DAB_Landing page_Header-image_Roto1

2014 GBCA Green Star LCA Credits

As part of the exciting Green Building Council of Australia (GBCA) Green Star 2014 Design & As Built release, Life Cycle Assessment has taken another step forward in establishing itself as a standard component of good design.

The new Life Cycle Impacts credit provides up to 7 points for projects achieving a performance improvement across six environmental impact categories.

While the total number of points has increased the performance requirement has also risen from what was a 100% accumulative improvement to now being 130%. Essentially, there are more points available but designs will have to push harder to get them – ultimately a good outcome for the planet.

While most of the criteria and requirements have remained the same since the draft credit was realised earlier this year, it is great to see it firmly established in the new tool. More details can be found on Page 141 of the Green Star Rating Tool Technical Manual.

“As the circular economy expands, our industry will need to understand how to work with LCA…to drive the next evolution of sustainability,” said Romily Madew, Chief Executive of the GBCA.

Since LCA was first included in Green Star last year with the Innovation Challenge, eTool has been successfully involved with over 12 separate Green Star projects. These have ranged from large office, retail and tertiary education buildings through to retirement villages and supermarkets. Several have already achieved their targeted Five Star Green Star accreditation and with one hitting Six Star.

“GBCA members Cundall and eTool deserve applause for recently working together to earn five Green Star points for a life cycle assessment for the Kings Square buildings in Perth.” (read article here)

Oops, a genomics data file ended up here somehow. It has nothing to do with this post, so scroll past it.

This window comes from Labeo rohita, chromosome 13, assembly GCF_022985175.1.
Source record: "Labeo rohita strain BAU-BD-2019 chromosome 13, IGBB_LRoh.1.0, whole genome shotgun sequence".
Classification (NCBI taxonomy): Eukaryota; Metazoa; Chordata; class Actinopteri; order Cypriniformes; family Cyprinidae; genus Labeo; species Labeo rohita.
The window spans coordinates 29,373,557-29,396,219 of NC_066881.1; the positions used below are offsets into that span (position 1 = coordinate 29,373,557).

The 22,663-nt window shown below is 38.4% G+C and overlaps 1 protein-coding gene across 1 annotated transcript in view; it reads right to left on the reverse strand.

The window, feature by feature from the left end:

All projects have successfully managed to obtain the points targeted through the LCA credit with teams quick to included eTool in additional and upcoming jobs.

More importantly, project teams are finding that by integrating a Life Cycle Design approach they are realising far greater opportunities for improving environmental performance. Furthermore, it has been giving these projects, the consultants working on them and the clients, a world leading edge.

“Life cycle assessment is not a fad, and will increasingly be understood as a smart business decision within a sustainable business model”, said Romily Madew.

Make sure you sign up to our upcoming LCA in Green Star webinar if you want to keep up with the rapidly growing demand or contact us if you have a project you’d like to discuss.

Media_Release

Psaros WINS a 2014 Banksia Sustainability Award!

Leading WA developer and long-standing client of eTool, Psaros was the recent recipient of the SMB Sustainability Leadership 2014 Banksia Sustainability Award.

A testament to their innovation and commitment to sustainability, Psaros uses eTool to conduct a life cycle assessment (LCA)  for each of their multi-residential developments, with one of their more recent developments Edge, winning an International Property Award in a 2014 Asia Pacific regional competition.

Edge by Psaros Thumb

Edge by Psaros

It’s an honour to be a part of the Psaros sustainability journey and we look forward to what lies ahead. Congratulations Psaros for Leading by Doing.

banksia_award_acceptance_chiara-750x0

Chiara Pacifici, Head of Sustainability, accepting the award on Psaros’ behalf.

 

More Psaros developments:

Zero-Carbon Buildings? It’s the Wrong Target

Well this is a bit of an odd post as it’s result of me getting carried away in a LinkedIn conversation and blowing the word limit considerably. I’ve ended up posting only the key points on the “linked in” conversation and the detailed response here.

To understand the background please have a look at this conversation (I think you’ll have to sign up to be part of the group) and this blog article. From there you will see where the rest of this following rant comes from.


 

I think this is pretty massive topic requiring a lot of discussion to get some good outcomes. I’ve ended up with a 50page response as a result.

It also has taken a few tangents which I’ll try to bring back into line with the original topic by breaking it down into four points:

  1. If you are taking aim at a particular legislation be very clear in your article that is your purpose.
  2. Don’t be prescriptive in your design approach and push only one strategy (such as passive house) or you’ll get perverse outcomes.